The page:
After the death of her husband, Jane Osgood (Doris Day) decides to start raising and selling lobsters to support her two children. She’s thrilled to get her first big order from the Marshalltown Country Club, but when she ships the live lobsters by the E&P Railroad, they die because of the railroad’s inattentiveness. Jane is horribly upset and with help from her longtime friend and lawyer George (Jack Lemmon), they sue the railroad for damages.
When railroad owner Harry Foster Malone (Ernie Kovacs) hears about the lawsuit, he agrees to offer Jane $700, the retail cost of the lobsters. But since the country club has cancelled all future orders with Jane, she wants money to cover her lost business as well and is willing to fight for it. She wins her court case, but E&P is willing to drag the case out through appeals. Not wanting to play that game, Jane files a writ of execution against the railroad and gets a train, the Old 97, instead of money.
After Jane’s story is picked up by local reporter Matilda Runyon (Mary Wickes), the story becomes national news and reporters descend on Jane’s hometown. The publicity for the E&P Railroad gets even worse when Malone insists that Jane start paying him rent for keeping the Old 97 on the track. One reporter in particular, Larry Hall (Steve Forrest), takes a real interest in Jane and proposes to her, making George extremely jealous.
Meanwhile, Malone continues to wage war against Jane by cutting off train service to her hometown until she moves the Old 97. Jane doesn’t know what to do, but George comes up with the idea of using the Old 97 to deliver her lobster orders. George even offers to shovel coal on the train to make it happen. But Malone continues to do everything in his power to beat Jane in this battle and keeps re-routing Jane’s train so it takes excessively long for them to get anywhere and eventually run out of coal. Amidst all the stress of the trip, George manages to win Jane’s heart and even Malone ends up making peace with Jane.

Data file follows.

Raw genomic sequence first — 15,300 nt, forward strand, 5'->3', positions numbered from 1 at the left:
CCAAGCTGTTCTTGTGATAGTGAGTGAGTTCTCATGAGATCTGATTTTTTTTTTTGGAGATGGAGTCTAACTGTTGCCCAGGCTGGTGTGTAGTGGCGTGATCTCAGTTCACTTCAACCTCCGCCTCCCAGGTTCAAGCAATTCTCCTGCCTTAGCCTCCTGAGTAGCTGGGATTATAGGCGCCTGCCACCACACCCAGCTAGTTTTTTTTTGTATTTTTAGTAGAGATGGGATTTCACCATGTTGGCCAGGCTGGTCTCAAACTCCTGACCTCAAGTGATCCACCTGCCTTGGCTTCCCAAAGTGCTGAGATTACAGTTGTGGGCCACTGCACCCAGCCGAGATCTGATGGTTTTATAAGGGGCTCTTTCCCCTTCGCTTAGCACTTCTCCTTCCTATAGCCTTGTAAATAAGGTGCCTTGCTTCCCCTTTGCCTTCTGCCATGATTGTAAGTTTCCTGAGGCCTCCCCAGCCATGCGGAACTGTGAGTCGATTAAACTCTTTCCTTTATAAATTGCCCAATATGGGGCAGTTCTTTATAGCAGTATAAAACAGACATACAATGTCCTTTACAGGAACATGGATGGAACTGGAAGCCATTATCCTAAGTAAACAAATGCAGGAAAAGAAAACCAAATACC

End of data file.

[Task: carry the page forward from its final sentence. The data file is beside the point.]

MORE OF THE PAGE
I was totally charmed by It Happened to Jane. How can anyone not be charmed by Doris Day and Jack Lemmon? Putting Doris Day and Jack Lemmon together is a recipe for happiness in celluloid form. I absolutely loved them together; it’s really too bad they didn’t star together in any other movies. Ernie Kovacs is also very memorable in it. The story is gentle and light without being overly cheesy. It’s the kind of movie that’s great to watch on a quiet Sunday afternoon. It Happened to Jane was filmed on location in Connecticut, so it’s full with lovely scenery to look at. However, it does have what has got to be one of the lamest songs Doris Day has ever sung — “Be Prepared.” All in all, a very enjoyable flick. Nothing Earth shatteringly good or bad, just a pleasant way to spend about an hour and a half.